SINCE MAY 1, 2012, the nation’s largest clinical laboratory company has had a new CEO, who is Stephen H. Rusckowski. The company’s second quarter conference call provided an opportunity to learn more about how he views Quest Diagnostics Incorporated.
Conducted on July 19, the first topic of the call was the financial report. For Q2- 12, revenues at Quest Diagnostics were essentially flat, at $1.907 billion compared to $1.903 billion for the same quarter 2011. Clinical testing revenues at Quest Diagnostics were up 0.7% for Q2-12. The number of requisitions was also up .07% for the quarter and revenue per requisition was unchanged, compared to Q2-11.
Rusckowski was quick to acknowledge the flat rate of growth at Quest Diagnostics. “We are being thoughtful and disciplined in developing our plan to restore top line growth and improve shareholder returns,” he stated, adding that more detailed growth plans would be shared in the fall, following “a thorough review of our businesses and operations as part of this process.”
To support growth, he told analysts on the call that the company was evaluating its selling and marketing efforts, as well as looking for ways to improve the way it brings diagnostic innovations to market. “We do have some good examples of what we need to replicate to grow this business,” Rusckowski said.
In the short term, one major emphasis is to continue the major cost reduction program that was instituted by Quest Diagnostics’ former CEO. It was launched with the goal of eliminating $500 million in costs from the company by 2014. This program is still in place. It is now called “Invigorate,” and “is a top priority for me,” stated Rusckowski. “From my first week on the job, I’ve been personally involved in Invigorate. I am personally chairing this effort.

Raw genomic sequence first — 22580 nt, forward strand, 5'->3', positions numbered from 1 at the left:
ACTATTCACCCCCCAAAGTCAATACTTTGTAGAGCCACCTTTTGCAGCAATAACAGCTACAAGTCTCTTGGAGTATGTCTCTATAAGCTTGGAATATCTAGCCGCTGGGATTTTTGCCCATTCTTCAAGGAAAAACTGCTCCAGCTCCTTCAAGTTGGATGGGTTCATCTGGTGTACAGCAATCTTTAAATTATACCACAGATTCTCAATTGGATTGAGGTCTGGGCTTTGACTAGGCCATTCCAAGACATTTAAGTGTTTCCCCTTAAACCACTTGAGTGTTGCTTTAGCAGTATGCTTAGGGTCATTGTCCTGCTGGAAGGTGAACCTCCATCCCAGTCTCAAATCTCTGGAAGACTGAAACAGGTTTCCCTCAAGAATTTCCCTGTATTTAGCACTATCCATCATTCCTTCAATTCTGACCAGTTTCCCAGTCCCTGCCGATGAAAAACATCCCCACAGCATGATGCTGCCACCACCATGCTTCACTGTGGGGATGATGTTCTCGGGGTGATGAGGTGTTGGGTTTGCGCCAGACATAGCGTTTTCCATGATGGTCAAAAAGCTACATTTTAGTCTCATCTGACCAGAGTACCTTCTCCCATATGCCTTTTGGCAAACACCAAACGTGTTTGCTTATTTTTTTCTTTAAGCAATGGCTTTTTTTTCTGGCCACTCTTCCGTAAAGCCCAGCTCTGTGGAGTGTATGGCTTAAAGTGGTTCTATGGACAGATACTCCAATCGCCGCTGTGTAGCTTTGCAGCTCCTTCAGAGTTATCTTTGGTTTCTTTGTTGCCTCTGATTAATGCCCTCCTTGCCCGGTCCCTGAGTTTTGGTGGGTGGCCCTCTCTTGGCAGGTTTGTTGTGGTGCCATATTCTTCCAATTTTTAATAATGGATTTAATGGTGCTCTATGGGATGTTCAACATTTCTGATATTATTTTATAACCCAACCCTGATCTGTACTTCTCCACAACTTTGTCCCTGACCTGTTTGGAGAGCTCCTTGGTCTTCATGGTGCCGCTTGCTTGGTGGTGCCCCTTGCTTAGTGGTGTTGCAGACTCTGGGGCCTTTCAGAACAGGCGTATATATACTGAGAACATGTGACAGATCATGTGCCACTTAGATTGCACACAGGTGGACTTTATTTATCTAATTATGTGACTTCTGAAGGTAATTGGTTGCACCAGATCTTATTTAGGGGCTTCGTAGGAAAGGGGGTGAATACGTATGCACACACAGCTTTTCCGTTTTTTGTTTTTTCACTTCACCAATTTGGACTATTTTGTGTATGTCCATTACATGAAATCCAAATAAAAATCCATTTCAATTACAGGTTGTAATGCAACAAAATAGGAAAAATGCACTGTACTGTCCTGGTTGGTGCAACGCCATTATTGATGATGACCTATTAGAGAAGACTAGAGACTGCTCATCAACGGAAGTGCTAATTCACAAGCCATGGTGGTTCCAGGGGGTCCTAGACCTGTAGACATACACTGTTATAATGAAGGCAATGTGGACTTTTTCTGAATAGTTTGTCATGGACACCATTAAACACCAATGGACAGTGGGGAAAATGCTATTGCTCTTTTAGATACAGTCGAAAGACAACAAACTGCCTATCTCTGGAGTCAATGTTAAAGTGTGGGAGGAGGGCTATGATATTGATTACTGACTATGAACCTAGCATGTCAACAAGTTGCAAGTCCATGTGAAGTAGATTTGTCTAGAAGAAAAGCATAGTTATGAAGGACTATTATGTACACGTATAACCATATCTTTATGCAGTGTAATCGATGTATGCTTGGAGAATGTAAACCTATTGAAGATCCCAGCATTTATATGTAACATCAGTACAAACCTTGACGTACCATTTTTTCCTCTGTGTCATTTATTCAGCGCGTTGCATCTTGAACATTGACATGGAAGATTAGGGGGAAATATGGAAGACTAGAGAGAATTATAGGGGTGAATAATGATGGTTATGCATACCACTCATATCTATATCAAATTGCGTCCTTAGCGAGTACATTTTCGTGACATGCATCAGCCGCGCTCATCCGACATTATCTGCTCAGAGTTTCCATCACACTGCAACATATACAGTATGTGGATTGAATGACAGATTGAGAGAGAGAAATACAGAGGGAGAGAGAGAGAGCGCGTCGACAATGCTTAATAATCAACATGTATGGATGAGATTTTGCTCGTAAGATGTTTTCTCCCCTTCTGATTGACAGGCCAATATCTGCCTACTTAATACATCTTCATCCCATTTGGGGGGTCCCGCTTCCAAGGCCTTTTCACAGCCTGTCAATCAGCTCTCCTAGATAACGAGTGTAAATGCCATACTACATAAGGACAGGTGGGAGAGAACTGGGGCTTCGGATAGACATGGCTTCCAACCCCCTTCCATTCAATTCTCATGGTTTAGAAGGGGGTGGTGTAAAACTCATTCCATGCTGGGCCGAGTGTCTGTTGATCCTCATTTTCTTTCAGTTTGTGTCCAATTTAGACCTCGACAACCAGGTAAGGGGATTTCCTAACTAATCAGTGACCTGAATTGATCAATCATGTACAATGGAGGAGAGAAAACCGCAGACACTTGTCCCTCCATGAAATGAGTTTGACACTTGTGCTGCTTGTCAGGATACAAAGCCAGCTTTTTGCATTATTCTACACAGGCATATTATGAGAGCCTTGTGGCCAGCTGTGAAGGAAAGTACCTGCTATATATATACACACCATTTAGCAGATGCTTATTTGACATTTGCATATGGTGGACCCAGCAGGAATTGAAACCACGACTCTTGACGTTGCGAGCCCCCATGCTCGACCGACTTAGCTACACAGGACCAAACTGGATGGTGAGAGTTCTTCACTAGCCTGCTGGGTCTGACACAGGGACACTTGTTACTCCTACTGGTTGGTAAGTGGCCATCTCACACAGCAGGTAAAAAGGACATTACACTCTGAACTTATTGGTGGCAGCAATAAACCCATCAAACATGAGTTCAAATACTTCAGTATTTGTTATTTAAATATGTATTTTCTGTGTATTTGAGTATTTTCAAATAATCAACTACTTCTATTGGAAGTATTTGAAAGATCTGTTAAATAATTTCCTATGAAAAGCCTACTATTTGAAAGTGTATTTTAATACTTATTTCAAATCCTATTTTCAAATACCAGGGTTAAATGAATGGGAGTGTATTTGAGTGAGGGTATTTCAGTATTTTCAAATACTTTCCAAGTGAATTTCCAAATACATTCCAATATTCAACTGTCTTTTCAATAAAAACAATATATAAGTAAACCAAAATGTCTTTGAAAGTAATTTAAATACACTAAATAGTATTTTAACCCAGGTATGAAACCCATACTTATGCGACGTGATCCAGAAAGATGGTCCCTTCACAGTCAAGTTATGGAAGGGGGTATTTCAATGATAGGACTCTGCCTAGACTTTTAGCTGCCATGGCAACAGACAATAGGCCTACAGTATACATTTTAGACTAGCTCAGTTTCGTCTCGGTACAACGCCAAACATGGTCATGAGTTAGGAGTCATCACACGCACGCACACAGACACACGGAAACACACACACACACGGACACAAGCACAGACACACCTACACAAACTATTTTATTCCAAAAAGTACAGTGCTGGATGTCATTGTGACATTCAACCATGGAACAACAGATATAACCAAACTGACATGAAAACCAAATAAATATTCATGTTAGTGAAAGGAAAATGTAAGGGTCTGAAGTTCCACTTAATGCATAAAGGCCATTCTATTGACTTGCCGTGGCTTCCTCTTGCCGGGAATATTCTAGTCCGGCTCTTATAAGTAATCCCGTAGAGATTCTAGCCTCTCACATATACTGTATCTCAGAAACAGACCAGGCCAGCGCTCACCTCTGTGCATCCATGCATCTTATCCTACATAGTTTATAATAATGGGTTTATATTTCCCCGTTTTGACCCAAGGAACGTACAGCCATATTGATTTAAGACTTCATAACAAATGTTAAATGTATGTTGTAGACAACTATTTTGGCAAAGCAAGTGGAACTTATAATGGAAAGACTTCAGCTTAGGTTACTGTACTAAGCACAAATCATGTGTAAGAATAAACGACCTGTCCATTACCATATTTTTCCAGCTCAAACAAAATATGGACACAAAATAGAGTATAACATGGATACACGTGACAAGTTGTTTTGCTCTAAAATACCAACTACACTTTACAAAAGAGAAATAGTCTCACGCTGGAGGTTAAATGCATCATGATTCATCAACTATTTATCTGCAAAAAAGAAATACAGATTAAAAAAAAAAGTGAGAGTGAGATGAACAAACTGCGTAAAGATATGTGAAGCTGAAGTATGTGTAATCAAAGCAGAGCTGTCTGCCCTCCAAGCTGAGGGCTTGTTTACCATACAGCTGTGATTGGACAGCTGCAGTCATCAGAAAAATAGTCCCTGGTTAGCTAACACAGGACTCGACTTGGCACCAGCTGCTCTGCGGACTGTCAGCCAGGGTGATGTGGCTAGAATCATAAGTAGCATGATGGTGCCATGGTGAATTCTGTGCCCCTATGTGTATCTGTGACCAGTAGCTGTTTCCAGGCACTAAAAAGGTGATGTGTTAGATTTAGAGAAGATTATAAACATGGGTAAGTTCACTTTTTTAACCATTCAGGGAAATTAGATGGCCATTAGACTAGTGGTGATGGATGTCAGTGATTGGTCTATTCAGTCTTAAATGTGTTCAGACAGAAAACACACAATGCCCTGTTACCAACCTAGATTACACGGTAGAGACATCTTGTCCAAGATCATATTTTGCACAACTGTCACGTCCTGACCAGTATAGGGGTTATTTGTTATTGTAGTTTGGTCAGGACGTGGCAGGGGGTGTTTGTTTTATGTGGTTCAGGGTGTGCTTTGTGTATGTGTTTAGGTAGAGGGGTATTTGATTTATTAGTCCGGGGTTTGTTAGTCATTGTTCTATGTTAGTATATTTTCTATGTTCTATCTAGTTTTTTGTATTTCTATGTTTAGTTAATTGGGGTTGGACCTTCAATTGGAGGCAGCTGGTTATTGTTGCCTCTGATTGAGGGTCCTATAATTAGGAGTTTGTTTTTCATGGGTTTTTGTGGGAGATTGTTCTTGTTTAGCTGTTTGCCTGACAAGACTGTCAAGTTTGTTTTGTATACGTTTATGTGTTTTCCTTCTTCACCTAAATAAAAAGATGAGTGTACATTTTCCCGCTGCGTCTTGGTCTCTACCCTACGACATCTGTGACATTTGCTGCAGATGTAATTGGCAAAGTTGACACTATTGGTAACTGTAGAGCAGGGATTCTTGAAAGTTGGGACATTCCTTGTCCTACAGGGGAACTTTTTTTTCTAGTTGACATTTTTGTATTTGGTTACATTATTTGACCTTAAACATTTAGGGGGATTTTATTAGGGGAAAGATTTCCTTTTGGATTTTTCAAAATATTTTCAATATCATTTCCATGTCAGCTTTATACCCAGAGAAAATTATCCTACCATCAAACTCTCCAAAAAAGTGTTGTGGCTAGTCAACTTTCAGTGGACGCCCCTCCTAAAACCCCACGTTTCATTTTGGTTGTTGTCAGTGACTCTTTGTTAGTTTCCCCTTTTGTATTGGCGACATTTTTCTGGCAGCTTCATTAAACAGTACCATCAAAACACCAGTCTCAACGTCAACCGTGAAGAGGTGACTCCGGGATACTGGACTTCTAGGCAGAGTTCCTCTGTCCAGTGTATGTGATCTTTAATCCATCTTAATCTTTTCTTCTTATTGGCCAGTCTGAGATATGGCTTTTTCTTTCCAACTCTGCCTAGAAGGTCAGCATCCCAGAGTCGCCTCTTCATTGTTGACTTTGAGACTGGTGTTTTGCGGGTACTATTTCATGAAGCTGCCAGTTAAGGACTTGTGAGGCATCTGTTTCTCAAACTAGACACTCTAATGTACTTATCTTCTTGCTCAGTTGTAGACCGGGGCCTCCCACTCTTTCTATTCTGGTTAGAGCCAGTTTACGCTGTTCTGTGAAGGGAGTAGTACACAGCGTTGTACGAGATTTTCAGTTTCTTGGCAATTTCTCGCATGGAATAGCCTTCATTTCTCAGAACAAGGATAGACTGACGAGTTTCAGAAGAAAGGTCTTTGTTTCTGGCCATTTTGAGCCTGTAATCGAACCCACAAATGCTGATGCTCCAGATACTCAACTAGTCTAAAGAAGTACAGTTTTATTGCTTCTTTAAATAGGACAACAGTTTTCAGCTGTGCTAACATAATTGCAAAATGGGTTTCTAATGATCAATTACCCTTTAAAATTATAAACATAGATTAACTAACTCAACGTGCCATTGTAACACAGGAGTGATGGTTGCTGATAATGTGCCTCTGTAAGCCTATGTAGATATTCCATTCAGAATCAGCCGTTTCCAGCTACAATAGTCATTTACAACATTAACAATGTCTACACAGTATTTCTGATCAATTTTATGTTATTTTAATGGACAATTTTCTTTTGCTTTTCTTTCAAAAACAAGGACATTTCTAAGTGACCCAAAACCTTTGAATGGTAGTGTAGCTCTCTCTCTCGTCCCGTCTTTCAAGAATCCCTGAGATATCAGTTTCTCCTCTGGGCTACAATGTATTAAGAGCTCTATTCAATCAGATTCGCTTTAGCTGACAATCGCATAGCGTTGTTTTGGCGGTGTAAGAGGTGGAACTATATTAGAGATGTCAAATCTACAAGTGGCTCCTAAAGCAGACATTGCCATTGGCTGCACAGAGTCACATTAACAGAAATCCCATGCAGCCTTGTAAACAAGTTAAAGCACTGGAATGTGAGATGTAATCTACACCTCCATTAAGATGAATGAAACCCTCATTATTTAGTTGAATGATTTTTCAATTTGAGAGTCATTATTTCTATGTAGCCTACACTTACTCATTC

“I’ve met with the teams focused on the biggest priority, the areas like lab operations, procurement, general administration, IT, to name a few,” he continued. “Each of these teams are required to manage their projects with structured, disciplined, and rigorous program management approaches.
“I am assuring that proper resources are properly deployed to these efforts,” stated Rusckowski. “Finally, I am challenging the teams to look for additional opportunities and to accelerate the pace at which we implement the Invigorate program.”
It is likely that the principles of Lean, Six Sigma, and process improvement figure prominently in this effort. It was back in the late 1990s when Quest’s then-CEO, Kenneth Freeman, instituted a broad productivity improvement program anchored in Six Sigma. Quest Diagnostics has a host of Six Sigma Black Belts and it has had almost 15 years to nurture a corporate culture of process change and continuous improvement.
What will have broad interest for pathologists and lab administrators is how Quest Diagnostics wants to serve the managed care industry. The call with analysts focused on the mutual goals that health insurers and Quest Diagnostics have in narrowing provider networks.
Discussions With Payers
In meetings with payers, Rusckowski stated that discussions centered on the topics of quality and cost. Also discussed were integrated care models, like accountable care organizations (ACO), and how the Accountable Care Act (ACA) will increase the number of people with insurance.
Payers are preparing themselves for change, noted Rusckowski, who said that “in that context, they believe that they need to do a better job of working with us on narrowing their networks for what they would provide. So therefore, they hope to work more closely with us to make sure that we work together because we’re both incentivized to do that.”
The sustained pressure on pricing across the entire healthcare industry was acknowledged and attributed to such factors as rising costs, more chronic disease, and the aging population. “That price pressure will continue,” predicted Rusckowski. “The question is how does that unfold and how does that relate to this market, specifically, with the changes that we see going forward?
“We see people [payers] wanting to narrow their networks,” said Rusckowski in answer to his own question. “Therefore, there should be more consolidation in the volumes around fewer suppliers of laboratory testing services and that plays nicely into what we are all about and what this industry is all about.
“Second, as hospital systems acquire physician practices, they’re looking at what they need to do,” he added.
The same issues of ACOs and the ACA are topics in conversations Rusckowski is having with hospitals and health systems. He explained that hospitals are assessing what they might do with their laboratory operations “and they are starting to have more conversations with us in terms of how we can help them with laboratory management services, where we could potentially look at outsourcing, where we can look at reference testing,” he noted.